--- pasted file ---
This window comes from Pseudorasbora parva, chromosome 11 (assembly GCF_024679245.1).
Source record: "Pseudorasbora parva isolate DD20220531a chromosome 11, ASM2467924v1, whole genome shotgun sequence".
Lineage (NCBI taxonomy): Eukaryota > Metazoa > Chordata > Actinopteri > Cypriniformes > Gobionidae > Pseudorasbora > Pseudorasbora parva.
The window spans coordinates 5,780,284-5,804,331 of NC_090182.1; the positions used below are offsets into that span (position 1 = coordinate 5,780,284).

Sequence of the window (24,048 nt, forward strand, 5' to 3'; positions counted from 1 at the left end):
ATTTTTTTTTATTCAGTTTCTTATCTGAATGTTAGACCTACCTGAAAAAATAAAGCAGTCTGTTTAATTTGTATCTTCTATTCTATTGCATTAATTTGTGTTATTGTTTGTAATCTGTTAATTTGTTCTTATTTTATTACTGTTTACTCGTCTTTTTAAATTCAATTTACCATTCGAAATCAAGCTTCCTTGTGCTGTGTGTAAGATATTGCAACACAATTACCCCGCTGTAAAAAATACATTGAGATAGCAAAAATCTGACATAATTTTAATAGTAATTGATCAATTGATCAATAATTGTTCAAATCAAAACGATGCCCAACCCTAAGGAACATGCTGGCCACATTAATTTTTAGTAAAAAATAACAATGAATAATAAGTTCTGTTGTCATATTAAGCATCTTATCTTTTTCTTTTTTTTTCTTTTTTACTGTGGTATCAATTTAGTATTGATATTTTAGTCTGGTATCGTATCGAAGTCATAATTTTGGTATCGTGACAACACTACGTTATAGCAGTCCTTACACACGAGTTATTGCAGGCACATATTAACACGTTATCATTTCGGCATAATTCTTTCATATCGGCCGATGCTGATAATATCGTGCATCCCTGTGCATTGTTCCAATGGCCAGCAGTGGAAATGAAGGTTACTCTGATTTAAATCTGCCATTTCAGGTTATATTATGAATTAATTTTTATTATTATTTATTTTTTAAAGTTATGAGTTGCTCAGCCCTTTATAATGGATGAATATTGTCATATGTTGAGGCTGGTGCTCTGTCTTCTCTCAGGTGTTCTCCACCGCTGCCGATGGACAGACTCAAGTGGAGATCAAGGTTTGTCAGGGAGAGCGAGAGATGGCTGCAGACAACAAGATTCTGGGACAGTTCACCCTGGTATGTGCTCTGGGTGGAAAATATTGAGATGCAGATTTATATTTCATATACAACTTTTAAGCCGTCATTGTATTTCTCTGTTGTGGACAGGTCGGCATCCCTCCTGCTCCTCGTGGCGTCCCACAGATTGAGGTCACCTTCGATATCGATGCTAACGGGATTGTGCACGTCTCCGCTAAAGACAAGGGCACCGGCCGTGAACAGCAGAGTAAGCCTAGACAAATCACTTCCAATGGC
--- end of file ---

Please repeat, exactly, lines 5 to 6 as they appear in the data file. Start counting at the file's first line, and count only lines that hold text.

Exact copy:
Sequence of the window (24,048 nt, forward strand, 5' to 3'; positions counted from 1 at the left end):
ATTTTTTTTTATTCAGTTTCTTATCTGAATGTTAGACCTACCTGAAAAAATAAAGCAGTCTGTTTAATTTGTATCTTCTATTCTATTGCATTAATTTGTGTTATTGTTTGTAATCTGTTAATTTGTTCTTATTTTATTACTGTTTACTCGTCTTTTTAAATTCAATTTACCATTCGAAATCAAGCTTCCTTGTGCTGTGTGTAAGATATTGCAACACAATTACCCCGCTGTAAAAAATACATTGAGATAGCAAAAATCTGACATAATTTTAATAGTAATTGATCAATTGATCAATAATTGTTCAAATCAAAACGATGCCCAACCCTAAGGAACATGCTGGCCACATTAATTTTTAGTAAAAAATAACAATGAATAATAAGTTCTGTTGTCATATTAAGCATCTTATCTTTTTCTTTTTTTTTCTTTTTTACTGTGGTATCAATTTAGTATTGATATTTTAGTCTGGTATCGTATCGAAGTCATAATTTTGGTATCGTGACAACACTACGTTATAGCAGTCCTTACACACGAGTTATTGCAGGCACATATTAACACGTTATCATTTCGGCATAATTCTTTCATATCGGCCGATGCTGATAATATCGTGCATCCCTGTGCATTGTTCCAATGGCCAGCAGTGGAAATGAAGGTTACTCTGATTTAAATCTGCCATTTCAGGTTATATTATGAATTAATTTTTATTATTATTTATTTTTTAAAGTTATGAGTTGCTCAGCCCTTTATAATGGATGAATATTGTCATATGTTGAGGCTGGTGCTCTGTCTTCTCTCAGGTGTTCTCCACCGCTGCCGATGGACAGACTCAAGTGGAGATCAAGGTTTGTCAGGGAGAGCGAGAGATGGCTGCAGACAACAAGATTCTGGGACAGTTCACCCTGGTATGTGCTCTGGGTGGAAAATATTGAGATGCAGATTTATATTTCATATACAACTTTTAAGCCGTCATTGTATTTCTCTGTTGTGGACAGGTCGGCATCCCTCCTGCTCCTCGTGGCGTCCCACAGATTGAGGTCACCTTCGATATCGATGCTAACGGGATTGTGCACGTCTCCGCTAAAGACAAGGGCACCGGCCGTGAACAGCAGAGTAAGCCTAGACAAATCACTTCCAATGGC